In South Florida one of the things that has kept the prices up are investors.  They are buying condo units sight unseen and renting them out with an average 2BR rent of $2,400.  The developers are more than happy to accommodate the demand and just continue to build (see Miami World Center).  This has kept the prices very high.  Certain areas have peaked and are starting to cool at the upper end but the mid and low end are still very hot. 

rejected Thu, 06/21/2018 - 12:53 Permalink

Tight housing market


Maybe for those shit built MacMansions that run several hundred thousands so banksters can gouge them for years and years.

Older homes 1980's, 90's are all over the place but those are beneath Americans barely surviving on two incomes. Gotta have that $300,000 dollar house,,, $50,000 F150 and another $60,000 Audi,,, $1000 iPhone,,, a $10,000 Omega,,, and so on.

Angry White Guy rejected Thu, 06/21/2018 - 13:13 Permalink

I know that your opinion is shared by many on here, and it comforts you to think the reason people aren't making it is simply due to bad financial decisions but I can assure you we have a huge class of folks busting their asses going to work everyday not blowing it on crappy new F150s that are simply resigned to neo-feudal surf status out of no fault of their own.


When you have wage growth in the negative area for YEARS while real-estate growth is double digit year over year for YEARS - you're going to leave mid to low earners behind.  That's simple mathematics.

BTW in CO where I live old homes appreciate in value just as much as newer ones.

I will agree with you on one thing - it's not a 'free' nor is it a 'tight' market.  

In reply to by rejected

Salmo trutta Thu, 06/21/2018 - 13:14 Permalink

No housing bubble (just a recession induced inventory gap). The decline in new housing starts bottomed in April 2009, under 500,000 units/year – a record low since 1959.

“Based on pre-boom norms, we failed to build about 3.5 million units during the five bust years since 2008 –a total that keeps climbing.”…”In other words, the homebuilding shortfall since 2008 has been twice as large as the foolish overbuilding during the boom”. “Failure to solve the foreclosure problem is one of the reasons we have had such a weak housing sector and weak recovery for so long”. --Alan S. Blinder “After the Music Stopped”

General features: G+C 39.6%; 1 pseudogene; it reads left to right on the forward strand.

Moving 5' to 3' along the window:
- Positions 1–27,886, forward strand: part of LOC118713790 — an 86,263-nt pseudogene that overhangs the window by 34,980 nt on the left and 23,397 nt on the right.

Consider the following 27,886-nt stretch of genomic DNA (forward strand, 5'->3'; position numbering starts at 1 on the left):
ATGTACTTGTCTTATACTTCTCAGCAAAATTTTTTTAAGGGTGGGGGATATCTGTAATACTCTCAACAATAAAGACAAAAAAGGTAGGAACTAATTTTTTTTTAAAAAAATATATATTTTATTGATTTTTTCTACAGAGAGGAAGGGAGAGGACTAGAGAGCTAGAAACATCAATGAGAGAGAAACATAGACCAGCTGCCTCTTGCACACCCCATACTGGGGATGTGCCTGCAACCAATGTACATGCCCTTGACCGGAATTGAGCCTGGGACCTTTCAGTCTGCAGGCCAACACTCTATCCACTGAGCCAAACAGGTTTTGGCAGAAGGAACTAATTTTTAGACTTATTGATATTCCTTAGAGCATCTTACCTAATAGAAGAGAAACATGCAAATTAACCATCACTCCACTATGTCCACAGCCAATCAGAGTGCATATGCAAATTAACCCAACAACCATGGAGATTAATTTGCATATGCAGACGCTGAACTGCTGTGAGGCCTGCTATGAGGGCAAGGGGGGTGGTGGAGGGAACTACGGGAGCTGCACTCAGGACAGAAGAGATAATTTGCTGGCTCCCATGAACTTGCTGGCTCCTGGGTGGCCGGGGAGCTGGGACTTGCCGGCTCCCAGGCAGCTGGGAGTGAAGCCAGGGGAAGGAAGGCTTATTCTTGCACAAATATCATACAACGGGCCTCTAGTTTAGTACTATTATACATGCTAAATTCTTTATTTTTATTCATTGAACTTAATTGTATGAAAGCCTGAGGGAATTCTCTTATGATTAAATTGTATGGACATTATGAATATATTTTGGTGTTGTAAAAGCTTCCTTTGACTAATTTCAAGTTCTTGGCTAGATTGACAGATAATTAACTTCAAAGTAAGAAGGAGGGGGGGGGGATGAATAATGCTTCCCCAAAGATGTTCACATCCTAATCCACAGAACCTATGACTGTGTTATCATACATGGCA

Just un-necessary inflation. But soaring income inequality.

It's all correctable. Just gradually drive the commercial banks out of the saving business (where savings are frozen and lending becomes both geographically and riskier skewed). Then the commercial banks and the non-banks will become more profitable. R-gDp will grow faster than inflation (all income groups will see real gains). Real rates of interest will be higher for saver-holders (outside the payment’s system), and CAPEX outlays will be stimulated. It will require that non-bank pooled savings be government insured (as During the U.S. Golden Era in Economics).

Just think about it. That prescription is just the exact opposite of the last 53 years. We will just back up and reverse the trend. Admit our mistakes.

Savings flowing through, transferred through, non-banks conduits, never leaves the payment’s system. The growth of the non-banks has no effect, per se, on the aggregate assets, earning assets, gross income, or net profits, of the payment’s system as a whole.

But the growth of non-bank lending/investing activates monetary savings and tends, therefore, to increase bankable opportunities (the exact opposite of the current dilemma). The loan-pie grows as the economy grows.

Salmo trutta schrock Thu, 06/21/2018 - 14:53 Permalink

The U.S. Golden Era in economics was where pooled savings were gov’t insured, e.g., by the now defunct FSLIC, then promptly (how intermediaries function), “activated” and put back to work via non-bank conduits, the “thrifts”, largely thru the S&Ls, MSBs, and CUs (George Baily’s “It’s a Wonderful Life”).

Then the DIDMCA transformed these thrifts into money creating commercial banks (which created the S&L crisis).

It is axiomatic. Commercial banks, from the standpoint of the economy and the system, always create new money whenever they lend/invest with the private sector, the non-bank public. DFIs do not, and cannot, loan out existing deposits (saved or otherwise), or the owner’s equity, or any liability item.

The magnitude of this egregious error is unfathomable. It is directly and solely responsible for secular strangulation. See George Selgin, of Alt-M (who just testified before Congress):

“None of this would matter if the Fed acted as an efficient savings-investment intermediary, as commercial banks are able to do, at least in principle.” And: “This is nonsense, Spencer. It amounts to saying that there is no such things as 'financial intermediation,' for what you claim never happens is precisely what that expression refers to."

Take Dr. Daniel Thornton:

Re my comment: “Savings are not a source of "financing" for the commercial bankers”
Dan Thornton’s response:

Thu 3/9, 2:47 PMYou

See the graph below.

Not only are the Fed's econometric models wrong, but their macroeconomic concepts reflect this. These McCarthyites have learned their catechisms, that there is no difference between money and liquid assets (the Gurley-Shaw thesis).